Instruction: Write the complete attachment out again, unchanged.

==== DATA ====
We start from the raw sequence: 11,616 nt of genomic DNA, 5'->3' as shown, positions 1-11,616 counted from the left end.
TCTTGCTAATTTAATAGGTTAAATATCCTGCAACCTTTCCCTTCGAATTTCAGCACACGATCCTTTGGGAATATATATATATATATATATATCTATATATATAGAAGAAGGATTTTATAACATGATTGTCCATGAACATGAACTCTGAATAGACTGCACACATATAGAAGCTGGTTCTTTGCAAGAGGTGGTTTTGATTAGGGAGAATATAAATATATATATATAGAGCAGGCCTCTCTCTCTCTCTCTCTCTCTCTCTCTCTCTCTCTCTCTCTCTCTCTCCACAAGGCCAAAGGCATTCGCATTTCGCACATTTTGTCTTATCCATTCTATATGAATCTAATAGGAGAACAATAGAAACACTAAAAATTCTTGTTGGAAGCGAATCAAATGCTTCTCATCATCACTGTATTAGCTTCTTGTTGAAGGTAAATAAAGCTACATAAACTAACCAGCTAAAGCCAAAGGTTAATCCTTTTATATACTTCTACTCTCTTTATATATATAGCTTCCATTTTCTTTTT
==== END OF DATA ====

We start from the raw sequence: 11,616 nt of genomic DNA, 5'->3' as shown, positions 1-11,616 counted from the left end.
TCTTGCTAATTTAATAGGTTAAATATCCTGCAACCTTTCCCTTCGAATTTCAGCACACGATCCTTTGGGAATATATATATATATATATATATCTATATATATAGAAGAAGGATTTTATAACATGATTGTCCATGAACATGAACTCTGAATAGACTGCACACATATAGAAGCTGGTTCTTTGCAAGAGGTGGTTTTGATTAGGGAGAATATAAATATATATATATAGAGCAGGCCTCTCTCTCTCTCTCTCTCTCTCTCTCTCTCTCTCTCTCTCTCTCTCTCCACAAGGCCAAAGGCATTCGCATTTCGCACATTTTGTCTTATCCATTCTATATGAATCTAATAGGAGAACAATAGAAACACTAAAAATTCTTGTTGGAAGCGAATCAAATGCTTCTCATCATCACTGTATTAGCTTCTTGTTGAAGGTAAATAAAGCTACATAAACTAACCAGCTAAAGCCAAAGGTTAATCCTTTTATATACTTCTACTCTCTTTATATATATAGCTTCCATTTTCTTTTT